Most discussions of our slow economic growth includes a seemingly compulsory demand for increased public capital spending, so-called infrastructure spending or simply “roads and bridges.” Both Donald Trump and Hillary Clinton promise increased public capital spending on their websites. Larry Summers made perhaps the best case for public spending when he claimed that our failure to invest in public capital creates the “worst and most toxic debts.” read more »
After Trump made a recent speech in Milwaukee in which he directly asked for black votes, I was asked to write a about it. My piece is now online in City Journal and is called “Trump’s Pitch to Blacks.” read more »
Joel Kotkin’s new report, “Geographies of Inequality,” is the latest in a series of ahead-of-the-curve, groundbreaking pieces published through Third Way’s NEXT initiative. NEXT is made up of in-depth, commissioned academic research papers that look at trends that will shape policy over the coming decades. In particular, we are aiming to unpack some of the prevailing assumptions that routinely define, and often constrain, Democratic and progressive economic and social policy debates.
Summer is usually a time for light reading, and for the most part, I indulged the usual array of historical novels, science fiction as well as my passion for ancient history. But two compelling books out this year led me to more somber thoughts about the prospects for the decline and devolution of western society. read more »
Professor Robert J. Gordon's The Rise and Fall of American Growth: The U.S. Standard of Living Since the Civil War is a magisterial volume that will benefit any serious student of economics, demographics or history. I took the opportunity of the 28 hours of sunlight on a round trip from Detroit to Shanghai to read it, which was a productive and delightful way to make the time go faster.
Gordon is the Stanley G. Harris Professor in the Social Sciences and Professor of Economics at Northwestern University, in Evanston, Illinois. This review will summarize the basic thesis of the nearly 800 page book, and refers to Gordon's comments on urbanization and transport, which are of particular interest to newgeography.com readers. read more »
Recently I published a piece on my Forbes site that discusses the disparate impact that demographic and social shifts had on larger, older U.S. cities over the second half of the 20th century. Basically, the smaller American household size, generated by later marriages, rising divorce rates, lower fertility rates and rising life expectancy, among other things, has meant that unless cities were adding housing, they simply weren't growing. read more »
Will a unified Europe survive Britain’s vote on Brexit? The referendum of last June pointed the country out of the European Union. Will France or Italy follow suit? If so, it could doom the structure that began in the 1950s as a customs union, if not an uneasy economic alliance to keep Germany from rearming and dominating central Europe. And will a consequence of Brexit be the re-emergence of Russia as the dominant power in Eastern Europe? Or will the European Union last long enough to bring prosperity to the forgotten countries of Eastern Europe? read more »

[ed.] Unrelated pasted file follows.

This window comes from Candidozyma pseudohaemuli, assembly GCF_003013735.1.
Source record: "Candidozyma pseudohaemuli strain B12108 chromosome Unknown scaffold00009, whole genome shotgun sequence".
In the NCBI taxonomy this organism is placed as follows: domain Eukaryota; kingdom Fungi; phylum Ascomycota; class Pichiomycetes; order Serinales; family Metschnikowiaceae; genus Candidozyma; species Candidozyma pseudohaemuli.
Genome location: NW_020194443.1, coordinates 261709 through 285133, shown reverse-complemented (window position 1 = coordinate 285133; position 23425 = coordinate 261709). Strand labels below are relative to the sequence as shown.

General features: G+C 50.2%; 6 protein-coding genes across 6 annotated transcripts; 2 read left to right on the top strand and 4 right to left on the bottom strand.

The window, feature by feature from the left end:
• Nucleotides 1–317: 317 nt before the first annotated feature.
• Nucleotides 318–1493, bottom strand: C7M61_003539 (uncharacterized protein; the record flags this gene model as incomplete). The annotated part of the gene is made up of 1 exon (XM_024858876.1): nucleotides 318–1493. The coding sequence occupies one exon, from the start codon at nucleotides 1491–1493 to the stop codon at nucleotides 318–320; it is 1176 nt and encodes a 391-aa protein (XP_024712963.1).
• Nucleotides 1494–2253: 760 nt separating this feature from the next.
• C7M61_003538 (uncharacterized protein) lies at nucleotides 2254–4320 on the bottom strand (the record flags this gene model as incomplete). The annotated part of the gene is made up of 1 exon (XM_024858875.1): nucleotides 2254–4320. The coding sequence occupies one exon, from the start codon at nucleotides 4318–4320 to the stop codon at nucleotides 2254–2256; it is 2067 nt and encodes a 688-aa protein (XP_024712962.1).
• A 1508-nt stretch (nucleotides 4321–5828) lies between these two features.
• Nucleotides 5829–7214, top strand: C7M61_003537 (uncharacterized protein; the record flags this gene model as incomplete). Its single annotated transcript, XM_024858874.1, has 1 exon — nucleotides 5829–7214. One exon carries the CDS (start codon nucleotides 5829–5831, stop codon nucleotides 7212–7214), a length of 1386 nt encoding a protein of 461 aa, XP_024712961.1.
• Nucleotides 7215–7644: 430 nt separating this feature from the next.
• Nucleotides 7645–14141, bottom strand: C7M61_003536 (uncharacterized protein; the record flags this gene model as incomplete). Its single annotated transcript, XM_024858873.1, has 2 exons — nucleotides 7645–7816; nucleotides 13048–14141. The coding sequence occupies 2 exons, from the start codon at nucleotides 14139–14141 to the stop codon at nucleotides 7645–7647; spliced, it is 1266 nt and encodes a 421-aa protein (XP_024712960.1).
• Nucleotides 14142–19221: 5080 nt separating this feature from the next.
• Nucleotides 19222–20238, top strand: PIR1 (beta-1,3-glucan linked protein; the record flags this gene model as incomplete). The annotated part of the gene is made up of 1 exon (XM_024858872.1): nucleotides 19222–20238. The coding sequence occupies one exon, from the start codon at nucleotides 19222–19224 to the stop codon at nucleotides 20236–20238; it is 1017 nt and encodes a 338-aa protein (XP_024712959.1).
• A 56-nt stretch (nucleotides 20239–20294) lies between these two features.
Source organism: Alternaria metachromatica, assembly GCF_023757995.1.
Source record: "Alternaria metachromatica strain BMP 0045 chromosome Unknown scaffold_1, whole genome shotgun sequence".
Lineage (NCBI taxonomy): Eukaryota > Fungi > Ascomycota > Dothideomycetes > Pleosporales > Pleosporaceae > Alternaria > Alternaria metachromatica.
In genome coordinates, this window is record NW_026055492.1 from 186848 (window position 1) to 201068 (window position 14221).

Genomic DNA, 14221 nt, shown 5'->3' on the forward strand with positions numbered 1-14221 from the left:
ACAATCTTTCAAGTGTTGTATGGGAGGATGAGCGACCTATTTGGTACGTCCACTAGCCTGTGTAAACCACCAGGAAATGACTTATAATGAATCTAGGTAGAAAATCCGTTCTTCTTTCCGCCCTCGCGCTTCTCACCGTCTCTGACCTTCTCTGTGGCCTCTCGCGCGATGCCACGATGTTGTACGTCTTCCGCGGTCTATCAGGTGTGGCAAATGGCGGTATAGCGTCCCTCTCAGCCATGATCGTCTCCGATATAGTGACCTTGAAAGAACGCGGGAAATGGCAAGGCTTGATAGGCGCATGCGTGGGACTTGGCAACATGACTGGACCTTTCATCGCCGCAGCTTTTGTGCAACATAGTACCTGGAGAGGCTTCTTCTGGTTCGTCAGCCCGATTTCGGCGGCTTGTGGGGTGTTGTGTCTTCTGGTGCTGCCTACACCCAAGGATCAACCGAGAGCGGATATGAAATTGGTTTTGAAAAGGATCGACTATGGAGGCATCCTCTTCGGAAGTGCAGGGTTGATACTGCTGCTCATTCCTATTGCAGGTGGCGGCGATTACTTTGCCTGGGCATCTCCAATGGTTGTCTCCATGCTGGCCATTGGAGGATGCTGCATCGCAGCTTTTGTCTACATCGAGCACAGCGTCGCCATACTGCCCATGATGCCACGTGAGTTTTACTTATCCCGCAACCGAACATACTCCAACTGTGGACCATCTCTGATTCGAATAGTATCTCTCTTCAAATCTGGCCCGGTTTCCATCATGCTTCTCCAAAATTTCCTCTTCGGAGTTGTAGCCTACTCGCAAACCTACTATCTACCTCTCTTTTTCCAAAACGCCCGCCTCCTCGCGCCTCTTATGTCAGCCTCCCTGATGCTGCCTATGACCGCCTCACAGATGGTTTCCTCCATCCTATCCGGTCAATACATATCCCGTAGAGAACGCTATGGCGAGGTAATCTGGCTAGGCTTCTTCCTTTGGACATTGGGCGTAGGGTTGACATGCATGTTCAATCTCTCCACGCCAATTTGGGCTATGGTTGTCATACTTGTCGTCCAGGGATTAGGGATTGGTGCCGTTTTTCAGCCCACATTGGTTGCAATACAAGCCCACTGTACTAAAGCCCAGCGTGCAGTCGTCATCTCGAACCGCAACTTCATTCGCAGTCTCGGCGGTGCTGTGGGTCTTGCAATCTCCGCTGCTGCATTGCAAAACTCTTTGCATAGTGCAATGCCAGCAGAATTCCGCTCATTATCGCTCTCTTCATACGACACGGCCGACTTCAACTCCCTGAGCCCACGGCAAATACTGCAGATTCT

From the earliest days of the Republic, banking and finance has largely been the purview of what one historian calls the “Yankee Empire.” Based largely in New York and Boston, later on financial centers grew along the main route of Yankee migration to Chicago and San Francisco.
Yet, if you look at where financial jobs are now headed, perhaps it’s time, as the Dallas Morning News cheekily suggested recently, to substitute Y’all Street for Wall Street. Finance, increasingly conducted electronically, is no longer tethered to its traditional centers. Large global financial companies like UBS, Deutsche Bank , Morgan Stanley and Goldman Sachs are all committed to relocating operations to less expensive locations. read more »
I live on the Upper West Side in New York and love it. But when Paul Krugman wrote a blog post using the UWS an example of what’s right in America – “If you want to feel good about the state of America, you could do a lot worse than what I did this morning: take a run in Riverside Park” – I had to respond. Not only is the UWS obviously unrepresentative of America, but many people see its prosperity as purchased at least in part at their expense. read more »
“Old in error,” writes historian Kevin Starr, “California remains an American hope.” Historically, our state has been a beacon to outsiders seeking a main chance: from gold miners and former Confederates to Midwesterners displaced by hardship, Jews seeking opportunity denied elsewhere, African Americans escaping southern apartheid, Asians fleeing communism and societal repression, Mexicans looking for a way out of poverty, counter-culture émigrés looking for a place where creation can overcome repression. read more »